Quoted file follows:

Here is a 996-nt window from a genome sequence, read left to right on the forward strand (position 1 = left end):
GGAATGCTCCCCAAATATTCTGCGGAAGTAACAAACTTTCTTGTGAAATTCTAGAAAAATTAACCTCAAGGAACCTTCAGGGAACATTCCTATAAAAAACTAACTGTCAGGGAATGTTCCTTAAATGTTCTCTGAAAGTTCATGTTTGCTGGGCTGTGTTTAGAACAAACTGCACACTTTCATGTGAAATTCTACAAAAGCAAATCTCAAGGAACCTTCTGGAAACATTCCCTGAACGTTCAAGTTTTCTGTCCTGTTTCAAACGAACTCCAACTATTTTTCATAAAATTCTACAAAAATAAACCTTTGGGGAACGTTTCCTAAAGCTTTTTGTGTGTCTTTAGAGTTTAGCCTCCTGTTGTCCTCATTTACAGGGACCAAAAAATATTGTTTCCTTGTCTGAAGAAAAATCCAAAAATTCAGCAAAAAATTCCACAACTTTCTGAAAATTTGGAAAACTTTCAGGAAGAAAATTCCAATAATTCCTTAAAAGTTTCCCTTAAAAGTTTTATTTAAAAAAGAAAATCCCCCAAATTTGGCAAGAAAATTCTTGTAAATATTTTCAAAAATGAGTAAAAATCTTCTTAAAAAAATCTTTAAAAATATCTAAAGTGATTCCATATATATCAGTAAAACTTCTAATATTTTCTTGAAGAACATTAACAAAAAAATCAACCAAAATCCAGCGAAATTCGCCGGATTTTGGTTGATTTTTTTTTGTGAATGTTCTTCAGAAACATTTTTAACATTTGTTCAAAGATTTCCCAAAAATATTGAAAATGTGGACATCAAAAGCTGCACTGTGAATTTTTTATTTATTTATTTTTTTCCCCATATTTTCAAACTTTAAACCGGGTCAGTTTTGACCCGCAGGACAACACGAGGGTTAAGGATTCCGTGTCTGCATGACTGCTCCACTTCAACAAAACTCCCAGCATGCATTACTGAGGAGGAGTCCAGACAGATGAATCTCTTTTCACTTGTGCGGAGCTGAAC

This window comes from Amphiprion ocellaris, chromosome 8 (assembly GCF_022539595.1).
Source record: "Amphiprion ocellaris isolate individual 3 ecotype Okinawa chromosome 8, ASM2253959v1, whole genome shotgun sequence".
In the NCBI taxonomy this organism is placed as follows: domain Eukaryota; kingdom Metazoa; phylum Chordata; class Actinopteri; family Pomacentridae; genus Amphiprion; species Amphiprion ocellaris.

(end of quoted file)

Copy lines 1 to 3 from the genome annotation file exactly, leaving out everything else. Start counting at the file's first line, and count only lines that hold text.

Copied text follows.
Here is a 996-nt window from a genome sequence, read left to right on the forward strand (position 1 = left end):
GGAATGCTCCCCAAATATTCTGCGGAAGTAACAAACTTTCTTGTGAAATTCTAGAAAAATTAACCTCAAGGAACCTTCAGGGAACATTCCTATAAAAAACTAACTGTCAGGGAATGTTCCTTAAATGTTCTCTGAAAGTTCATGTTTGCTGGGCTGTGTTTAGAACAAACTGCACACTTTCATGTGAAATTCTACAAAAGCAAATCTCAAGGAACCTTCTGGAAACATTCCCTGAACGTTCAAGTTTTCTGTCCTGTTTCAAACGAACTCCAACTATTTTTCATAAAATTCTACAAAAATAAACCTTTGGGGAACGTTTCCTAAAGCTTTTTGTGTGTCTTTAGAGTTTAGCCTCCTGTTGTCCTCATTTACAGGGACCAAAAAATATTGTTTCCTTGTCTGAAGAAAAATCCAAAAATTCAGCAAAAAATTCCACAACTTTCTGAAAATTTGGAAAACTTTCAGGAAGAAAATTCCAATAATTCCTTAAAAGTTTCCCTTAAAAGTTTTATTTAAAAAAGAAAATCCCCCAAATTTGGCAAGAAAATTCTTGTAAATATTTTCAAAAATGAGTAAAAATCTTCTTAAAAAAATCTTTAAAAATATCTAAAGTGATTCCATATATATCAGTAAAACTTCTAATATTTTCTTGAAGAACATTAACAAAAAAATCAACCAAAATCCAGCGAAATTCGCCGGATTTTGGTTGATTTTTTTTTGTGAATGTTCTTCAGAAACATTTTTAACATTTGTTCAAAGATTTCCCAAAAATATTGAAAATGTGGACATCAAAAGCTGCACTGTGAATTTTTTATTTATTTATTTTTTTCCCCATATTTTCAAACTTTAAACCGGGTCAGTTTTGACCCGCAGGACAACACGAGGGTTAAGGATTCCGTGTCTGCATGACTGCTCCACTTCAACAAAACTCCCAGCATGCATTACTGAGGAGGAGTCCAGACAGATGAATCTCTTTTCACTTGTGCGGAGCTGAAC

This window comes from Amphiprion ocellaris, chromosome 8 (assembly GCF_022539595.1).